Let’s eat. (We can pray and love later. If we feel like it.)

OK, so I have been doing my best to keep you all up to date on my activities, which is good – but I have forgotten what really inspired the blogging to begin with. Rawlsy is back in New Brunswick, penning the script to Eat Pray Love 2: the condensed Natalie Joan edition.  In which Julia Roberts is replaced with Maggie Gyllenhaal and doesn’t have a publisher to finance her year abroad and so stays for nine weeks. And she doesn’t engage the help of a sexy Latin man to solve her problems, because while far from perfect, she was generally happy to begin with.

So darling, without further ado… let’s eat. African food has not disappointed. I am loving every little bit of it. (OK. That is a lie. Last night I was served some kind of sour tomato. I was not a fan. But it was the exception to prove the rule.)

The adventure starts in the Seychelles, when on night number one, exhausted, hungry and uncreative, D. and I stumble across the street, to the beach-side pizzeria. We’re a little disappointed in ourselves for not choosing something more exotic, but we know that will come. Nevertheless, we peruse the menu with interest. I was considering something awesome, like octopus pizza, when my scanning eyes found the incredible ONION pizza. Seriously. Dough, plus sauce, plus onion, plus cheese. Nothing else there to spoil the flavour. Onion and cheese. (Dad, are you reading? How is it that we never came up with this on our own?) It was incredible. Particularly when paired with Seybeer.

Also experienced in the Seychelles: fresh barbecued tuna, dipped in chilli sauce. Amazing. I wished I had a bigger appetite, because it was worth having seconds, even thirds.

One regret: I did not eat bat. I wanted to. But by the time we worked up the courage, we didn’t have another opportunity to try it. There are large bats in the Seychelles. Fruit bats, with wingspans of 4-5 feet. Amazing. And apparently, they taste like chicken. (But only after you soak them in vinegar for a few hours, to kill the smell.)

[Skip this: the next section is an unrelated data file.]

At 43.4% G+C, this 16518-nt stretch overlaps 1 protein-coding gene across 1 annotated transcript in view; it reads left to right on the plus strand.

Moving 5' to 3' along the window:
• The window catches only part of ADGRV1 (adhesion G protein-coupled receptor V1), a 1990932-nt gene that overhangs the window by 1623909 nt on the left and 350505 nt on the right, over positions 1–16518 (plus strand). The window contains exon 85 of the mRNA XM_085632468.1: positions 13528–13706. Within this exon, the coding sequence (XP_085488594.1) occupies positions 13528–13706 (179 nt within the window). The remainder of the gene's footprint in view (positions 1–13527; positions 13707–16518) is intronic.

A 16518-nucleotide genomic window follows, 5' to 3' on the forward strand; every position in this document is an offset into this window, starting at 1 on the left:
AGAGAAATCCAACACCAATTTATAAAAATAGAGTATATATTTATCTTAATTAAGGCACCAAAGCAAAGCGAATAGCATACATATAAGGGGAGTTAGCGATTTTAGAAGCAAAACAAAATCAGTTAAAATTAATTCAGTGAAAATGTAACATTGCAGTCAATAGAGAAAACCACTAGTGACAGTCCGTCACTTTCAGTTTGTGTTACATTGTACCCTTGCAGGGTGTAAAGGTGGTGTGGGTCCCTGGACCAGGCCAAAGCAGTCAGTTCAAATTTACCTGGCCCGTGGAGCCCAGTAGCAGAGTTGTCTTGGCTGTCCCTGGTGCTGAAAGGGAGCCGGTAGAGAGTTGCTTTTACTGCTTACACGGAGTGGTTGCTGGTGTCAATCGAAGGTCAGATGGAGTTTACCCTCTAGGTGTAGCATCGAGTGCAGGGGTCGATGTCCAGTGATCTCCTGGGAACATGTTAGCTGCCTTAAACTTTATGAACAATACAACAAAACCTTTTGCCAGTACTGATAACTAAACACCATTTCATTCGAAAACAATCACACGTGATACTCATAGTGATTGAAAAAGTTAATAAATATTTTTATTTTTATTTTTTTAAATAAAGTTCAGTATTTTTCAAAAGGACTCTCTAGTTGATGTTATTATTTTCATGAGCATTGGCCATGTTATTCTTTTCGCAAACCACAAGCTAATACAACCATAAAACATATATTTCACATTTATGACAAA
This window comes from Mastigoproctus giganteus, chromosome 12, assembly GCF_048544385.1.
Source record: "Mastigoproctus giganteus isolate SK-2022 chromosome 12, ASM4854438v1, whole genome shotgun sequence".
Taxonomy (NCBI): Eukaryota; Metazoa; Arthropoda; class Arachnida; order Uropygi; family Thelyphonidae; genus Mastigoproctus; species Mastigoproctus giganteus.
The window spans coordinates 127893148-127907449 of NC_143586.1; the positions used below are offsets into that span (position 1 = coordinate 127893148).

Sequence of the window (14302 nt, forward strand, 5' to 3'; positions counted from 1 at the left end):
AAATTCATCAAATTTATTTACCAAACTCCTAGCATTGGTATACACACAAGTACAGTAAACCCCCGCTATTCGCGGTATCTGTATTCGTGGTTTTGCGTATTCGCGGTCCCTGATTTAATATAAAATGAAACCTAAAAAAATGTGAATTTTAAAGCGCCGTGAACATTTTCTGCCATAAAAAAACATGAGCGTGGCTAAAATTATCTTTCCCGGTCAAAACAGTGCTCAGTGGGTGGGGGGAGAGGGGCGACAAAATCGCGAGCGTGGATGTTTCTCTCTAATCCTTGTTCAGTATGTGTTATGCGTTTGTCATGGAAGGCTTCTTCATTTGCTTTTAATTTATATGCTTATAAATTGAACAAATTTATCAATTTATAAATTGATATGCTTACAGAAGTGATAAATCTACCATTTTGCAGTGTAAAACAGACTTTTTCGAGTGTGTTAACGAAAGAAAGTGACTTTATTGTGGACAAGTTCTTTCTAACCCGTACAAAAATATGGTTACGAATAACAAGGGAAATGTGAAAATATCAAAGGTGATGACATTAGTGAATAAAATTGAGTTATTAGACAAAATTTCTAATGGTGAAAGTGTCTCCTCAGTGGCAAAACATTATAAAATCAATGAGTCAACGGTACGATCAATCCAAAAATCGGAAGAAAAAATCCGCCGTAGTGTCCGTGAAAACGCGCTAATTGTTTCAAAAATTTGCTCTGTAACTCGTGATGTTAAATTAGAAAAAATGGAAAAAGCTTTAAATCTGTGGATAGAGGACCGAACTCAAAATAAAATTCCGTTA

Then to Tanzania. Admittedly, the safari food was not worth mentioning. It was fine, even more than fine occasionally. But it was cooked for Western tourists, and I could have been eating it pretty much anywhere. There was usually one “African” meat dish, more often than not it was lamb. I did my best to like it, despite hating myself for eating a poor baby, but the verdict is in: after years of avoiding lamb because I didn’t like the idea of it, I now know I also don’t like the taste.

And now, for a very reasonable $150 per week, I have food and lodging at the school. My own room with ensuite (though admittedly not always functional) bathroom, and a cook and housekeeper. Josephine is a fantastic cook. Our typical meal is either rice or ugali (sometimes potato) with two types of vegetable: carrots, peas, cabbage, etc. Then, some kind of fresh fruit for dessert. Occasionally there is meat. I do not always know what kind.

Ugali is a staple food in Tanzania, like potato at home. It is served with most meals. Ugali is a stiff porridge, made from white maize flour. You roll it in your hand to form a scoop, with which you pick up your beans and/or vegetables. The girls eat ugali pretty much every day, a few times a day. We get it a few times a week. It does not have a lot of taste, but mixed with the right side dishes, I find it quite enjoyable.

Ugali: creating a scoop...

Ready to eat. (Cheers to my gracious hand model, Gemma.)

Much of the cooking here is done with coconut. My favourite meal is rice, with a side of peas, cooked in a coconut sauce, and some cabbage. So yummy, and something I would never have thought of at home.I am also plantains, cooked with garlic and peppers.

And then of course, I cannot write about the food without mentioning Chips Mayai – Dar es Salaam’s favourite fast food, and one of Josephine’s specialties. Essentially, chips mayai is a french fry omelet. Fry up some chips, throw them in a pan, and add egg. I have to say, it is pretty amazing. I will try this at home. With a little ketchup and hot sauce it is truly fantastic.

Mmm. French fries and eggs.

I think I will be hosting an African supper soon after I get home. Josie has offered to teach me to cook ugali and the coconut sauce. And who can’t manage to fry french fries and eggs together. Let me know if you would like an invitation.

I just reread my post, and apologize that it is even more scattered than usual. It is past midnight and I am so tired… but I have been delaying long enough. If I take the time to edit it, it is likely you will see me before you see another post.

I will be back later in the week to address the praying and loving.

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